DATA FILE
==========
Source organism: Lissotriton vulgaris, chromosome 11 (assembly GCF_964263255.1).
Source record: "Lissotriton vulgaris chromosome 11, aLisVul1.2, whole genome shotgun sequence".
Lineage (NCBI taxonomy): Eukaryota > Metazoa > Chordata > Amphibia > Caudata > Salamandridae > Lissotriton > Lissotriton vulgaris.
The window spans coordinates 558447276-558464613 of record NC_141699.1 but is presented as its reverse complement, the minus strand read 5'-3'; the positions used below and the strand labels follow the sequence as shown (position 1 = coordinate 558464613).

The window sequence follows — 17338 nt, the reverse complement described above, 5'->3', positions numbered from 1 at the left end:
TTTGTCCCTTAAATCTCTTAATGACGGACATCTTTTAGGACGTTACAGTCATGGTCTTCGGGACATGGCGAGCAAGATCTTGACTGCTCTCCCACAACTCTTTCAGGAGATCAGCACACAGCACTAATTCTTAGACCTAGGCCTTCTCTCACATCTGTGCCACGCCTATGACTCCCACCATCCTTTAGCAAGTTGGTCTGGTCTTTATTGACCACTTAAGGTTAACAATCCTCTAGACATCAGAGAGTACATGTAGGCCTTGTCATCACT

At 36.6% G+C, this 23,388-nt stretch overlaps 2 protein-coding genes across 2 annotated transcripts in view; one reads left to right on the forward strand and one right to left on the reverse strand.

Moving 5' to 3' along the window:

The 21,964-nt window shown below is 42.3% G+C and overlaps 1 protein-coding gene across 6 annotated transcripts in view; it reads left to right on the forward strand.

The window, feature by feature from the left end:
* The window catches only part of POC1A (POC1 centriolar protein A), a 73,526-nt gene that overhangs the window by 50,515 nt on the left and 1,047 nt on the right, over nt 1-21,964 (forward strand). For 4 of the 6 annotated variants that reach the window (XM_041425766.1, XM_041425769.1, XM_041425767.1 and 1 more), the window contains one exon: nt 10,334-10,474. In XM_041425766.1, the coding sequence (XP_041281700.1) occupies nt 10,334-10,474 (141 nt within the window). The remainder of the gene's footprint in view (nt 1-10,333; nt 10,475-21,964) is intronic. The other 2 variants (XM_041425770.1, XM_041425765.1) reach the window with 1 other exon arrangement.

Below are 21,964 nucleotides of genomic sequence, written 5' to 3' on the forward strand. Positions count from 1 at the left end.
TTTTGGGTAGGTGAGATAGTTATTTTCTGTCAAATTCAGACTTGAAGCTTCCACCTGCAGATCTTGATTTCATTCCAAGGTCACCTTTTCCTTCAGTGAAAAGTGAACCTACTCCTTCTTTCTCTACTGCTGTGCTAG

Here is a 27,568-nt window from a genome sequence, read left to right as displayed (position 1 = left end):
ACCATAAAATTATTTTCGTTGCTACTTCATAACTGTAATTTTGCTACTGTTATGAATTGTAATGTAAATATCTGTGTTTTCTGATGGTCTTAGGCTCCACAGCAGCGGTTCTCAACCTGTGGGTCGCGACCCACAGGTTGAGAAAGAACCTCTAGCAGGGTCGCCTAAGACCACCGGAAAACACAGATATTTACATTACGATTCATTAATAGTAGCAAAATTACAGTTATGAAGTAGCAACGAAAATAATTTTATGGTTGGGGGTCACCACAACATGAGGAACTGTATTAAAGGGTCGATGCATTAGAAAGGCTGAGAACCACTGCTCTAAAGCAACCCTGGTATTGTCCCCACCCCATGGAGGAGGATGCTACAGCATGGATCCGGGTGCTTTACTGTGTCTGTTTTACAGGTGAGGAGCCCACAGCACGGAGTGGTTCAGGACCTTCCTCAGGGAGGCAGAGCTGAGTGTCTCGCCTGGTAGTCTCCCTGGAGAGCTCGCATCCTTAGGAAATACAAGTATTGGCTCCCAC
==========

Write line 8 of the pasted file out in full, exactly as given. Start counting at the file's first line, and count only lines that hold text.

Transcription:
Moving 5' to 3' along the window: